It’s all about that back…
So, the third round of chemo has come and gone. Quietly. At least, relatively speaking. Pleasantly, the overall effects appeared lessened over the previous round. Cannot complain about that.
What I can complain about, I guess, is the acne. That’s right.
Continue reading The Chemo Diaries: Round Three
When people believe that you are not healthy, they often want to give you really genuine advice about what they believe will make you better. In a way, this is one of the nicer aspects of human nature. And many people truly, fervently believe that their advice is not only worthwhile, but absolutely correct to almost mystical proportions. This can be especially true of information that is not even relevant to the person’s direct experience, but instead is based entirely upon anecdotal information that the person simply, deeply wants to believe. And this is the problem with so much advice about how to get healthy: it is based on belief and not on knowledge.
Diet is one of the first topics that is likely to come up when talking about cancer treatment. There are a lot of good reasons for this, including
Continue reading Nutritional Advice: Sometimes It Doesn’t Feed You
Cancer Is Not Intelligent, Cancer Has No Will
Discussing cancer in general terms often leads to insinuations that Cancer has a motivation. It “overcomes” the immune system. It “figures out” how to defeat a drug. It “is surprisingly good at mutating” into something that can continue to grow in spite of whatever is attacking it. It is “nefarious.” All of these descriptions, and there are hundreds more, imply that Cancer wants something, that it is making an effort, that it has an agenda or goal; the implication is that Cancer has a mind. This is a fallacy of thought that not only makes general discussion more difficult, but it actually can impede treatment and healing. Continue reading Cancer: What You Think It Is May Be Just Bad For You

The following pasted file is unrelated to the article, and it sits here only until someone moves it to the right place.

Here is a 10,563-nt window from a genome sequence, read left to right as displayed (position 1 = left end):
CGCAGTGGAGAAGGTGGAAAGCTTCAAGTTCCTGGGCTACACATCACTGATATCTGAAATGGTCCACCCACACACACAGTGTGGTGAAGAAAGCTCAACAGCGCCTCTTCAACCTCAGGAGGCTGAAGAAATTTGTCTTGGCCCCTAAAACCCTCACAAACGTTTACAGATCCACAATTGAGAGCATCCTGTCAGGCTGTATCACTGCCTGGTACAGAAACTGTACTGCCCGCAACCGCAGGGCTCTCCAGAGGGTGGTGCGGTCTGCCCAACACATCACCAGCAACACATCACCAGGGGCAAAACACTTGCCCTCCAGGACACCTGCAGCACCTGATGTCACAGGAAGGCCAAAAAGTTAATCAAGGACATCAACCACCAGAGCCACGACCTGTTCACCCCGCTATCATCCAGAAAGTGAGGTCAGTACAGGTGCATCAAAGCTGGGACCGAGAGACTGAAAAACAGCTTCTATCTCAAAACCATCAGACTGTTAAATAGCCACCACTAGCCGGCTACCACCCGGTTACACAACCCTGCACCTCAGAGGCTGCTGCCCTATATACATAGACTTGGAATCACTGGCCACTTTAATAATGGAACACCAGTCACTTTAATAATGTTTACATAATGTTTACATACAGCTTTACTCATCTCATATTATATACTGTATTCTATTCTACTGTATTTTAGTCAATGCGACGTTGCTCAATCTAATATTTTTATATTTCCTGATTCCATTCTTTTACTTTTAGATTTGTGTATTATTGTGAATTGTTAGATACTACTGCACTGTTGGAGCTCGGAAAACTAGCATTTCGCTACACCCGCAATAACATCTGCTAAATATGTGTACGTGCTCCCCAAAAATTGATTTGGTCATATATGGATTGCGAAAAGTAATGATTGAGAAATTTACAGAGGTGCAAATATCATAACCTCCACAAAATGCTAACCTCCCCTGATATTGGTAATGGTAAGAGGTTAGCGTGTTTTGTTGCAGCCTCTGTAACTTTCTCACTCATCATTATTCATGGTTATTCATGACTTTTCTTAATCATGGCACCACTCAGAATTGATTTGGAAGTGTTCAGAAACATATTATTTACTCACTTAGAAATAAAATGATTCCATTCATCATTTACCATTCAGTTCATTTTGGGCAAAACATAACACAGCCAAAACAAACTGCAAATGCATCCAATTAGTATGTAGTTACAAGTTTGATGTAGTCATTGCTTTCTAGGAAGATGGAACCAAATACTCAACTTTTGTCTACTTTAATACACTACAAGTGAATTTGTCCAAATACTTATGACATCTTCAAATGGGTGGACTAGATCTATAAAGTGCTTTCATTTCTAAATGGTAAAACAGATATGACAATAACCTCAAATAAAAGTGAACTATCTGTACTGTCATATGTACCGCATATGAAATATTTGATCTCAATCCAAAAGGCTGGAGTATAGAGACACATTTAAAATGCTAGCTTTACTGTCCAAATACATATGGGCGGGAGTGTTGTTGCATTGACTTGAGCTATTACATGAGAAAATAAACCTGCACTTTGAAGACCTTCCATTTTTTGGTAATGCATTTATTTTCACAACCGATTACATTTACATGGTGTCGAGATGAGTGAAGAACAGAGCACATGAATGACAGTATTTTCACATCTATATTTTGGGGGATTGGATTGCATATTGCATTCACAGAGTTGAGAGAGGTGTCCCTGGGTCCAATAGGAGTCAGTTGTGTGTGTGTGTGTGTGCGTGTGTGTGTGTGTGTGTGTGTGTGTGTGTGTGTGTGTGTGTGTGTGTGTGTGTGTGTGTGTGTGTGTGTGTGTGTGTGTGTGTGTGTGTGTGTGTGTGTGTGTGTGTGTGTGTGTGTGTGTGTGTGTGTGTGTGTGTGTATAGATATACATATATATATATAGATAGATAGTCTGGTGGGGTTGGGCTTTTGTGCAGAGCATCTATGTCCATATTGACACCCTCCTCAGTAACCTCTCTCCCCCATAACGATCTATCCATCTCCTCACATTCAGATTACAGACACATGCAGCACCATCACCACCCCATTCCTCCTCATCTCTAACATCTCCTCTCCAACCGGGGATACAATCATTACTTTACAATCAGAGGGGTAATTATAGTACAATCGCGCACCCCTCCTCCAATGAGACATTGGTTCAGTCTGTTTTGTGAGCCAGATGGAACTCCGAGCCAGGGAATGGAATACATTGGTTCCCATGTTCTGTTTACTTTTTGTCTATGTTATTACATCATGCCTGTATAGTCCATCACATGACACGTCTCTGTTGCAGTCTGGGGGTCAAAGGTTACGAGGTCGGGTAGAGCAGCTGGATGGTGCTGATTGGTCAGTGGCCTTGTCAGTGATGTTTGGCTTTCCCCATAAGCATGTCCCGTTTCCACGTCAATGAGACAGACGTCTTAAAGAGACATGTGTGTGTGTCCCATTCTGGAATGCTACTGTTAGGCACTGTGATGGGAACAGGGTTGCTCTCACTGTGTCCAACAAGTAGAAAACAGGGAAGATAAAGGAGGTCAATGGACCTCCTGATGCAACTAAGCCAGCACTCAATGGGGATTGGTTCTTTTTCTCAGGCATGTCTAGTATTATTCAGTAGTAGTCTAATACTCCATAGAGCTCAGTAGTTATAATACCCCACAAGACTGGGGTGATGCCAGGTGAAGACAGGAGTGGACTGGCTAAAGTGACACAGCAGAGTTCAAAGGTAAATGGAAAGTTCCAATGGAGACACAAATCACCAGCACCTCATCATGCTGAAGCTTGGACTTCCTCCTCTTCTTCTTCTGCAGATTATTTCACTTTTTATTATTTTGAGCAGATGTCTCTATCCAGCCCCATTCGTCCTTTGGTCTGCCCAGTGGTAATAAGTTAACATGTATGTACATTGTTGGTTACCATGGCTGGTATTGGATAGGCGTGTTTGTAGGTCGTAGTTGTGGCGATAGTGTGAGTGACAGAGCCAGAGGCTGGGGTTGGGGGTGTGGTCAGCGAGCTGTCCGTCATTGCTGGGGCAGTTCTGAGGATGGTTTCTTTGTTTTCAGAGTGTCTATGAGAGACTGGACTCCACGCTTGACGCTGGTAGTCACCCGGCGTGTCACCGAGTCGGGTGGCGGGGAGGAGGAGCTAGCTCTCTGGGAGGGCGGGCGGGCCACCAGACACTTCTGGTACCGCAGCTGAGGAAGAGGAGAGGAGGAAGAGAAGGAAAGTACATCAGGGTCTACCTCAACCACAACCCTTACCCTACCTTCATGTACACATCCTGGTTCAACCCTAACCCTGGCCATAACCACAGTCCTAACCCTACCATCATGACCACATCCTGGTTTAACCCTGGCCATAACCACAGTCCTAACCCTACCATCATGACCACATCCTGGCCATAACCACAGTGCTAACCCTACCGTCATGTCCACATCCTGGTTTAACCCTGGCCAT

So the second round of chemotherapy began even smoother than the first. The nurse and I had a good chat about how it really ought to be more of a “spa experience,” perhaps with at least a good foot massage thrown in. I would also like to see some umbrella drinks. Because the patient is essentiality stuck there, attached for several hours to a drip IV, making it as pleasant as possible is always a good idea.
Continue reading The Chemo Diaries: Round Two
I recently participated in a discussion on Quora that was framed as a question about the possibility of finding a cure for cancer. The other responses were largely interesting, though it was clear to me that the question itself (and some of the responses) indicate that there is still a lack of understanding with regard to the progress already made in the field(s) of cancer research, as well as a lack of understanding about what a “cure” really means.
Click the link to read my contribution to the discussion and explore some of the other voices that chimed in.
“For last year’s words belong to last year’s language, and next year’s words await another voice.” — T.S. Eliot
One of the biggest roadblocks I see in communication about cancer is the notion that it stops the future. This, of course, is complete nonsense, and yet the sense prevails for many with a diagnosis and for many who receive the news about their friends and loved ones. I hear stories about how a cancer diagnosis has caused patients to essentially give up on their lives and dreams, and I see the responses in people whose first reaction upon being told of someone else’s diagnosis is a palpable sense of loss. Yet the future keeps on drawing us all forward, inextricably, into new days and experiences and our collective evolving lives.
This is a beautiful thing.
Continue reading Living In the Past Isn’t the Path Forward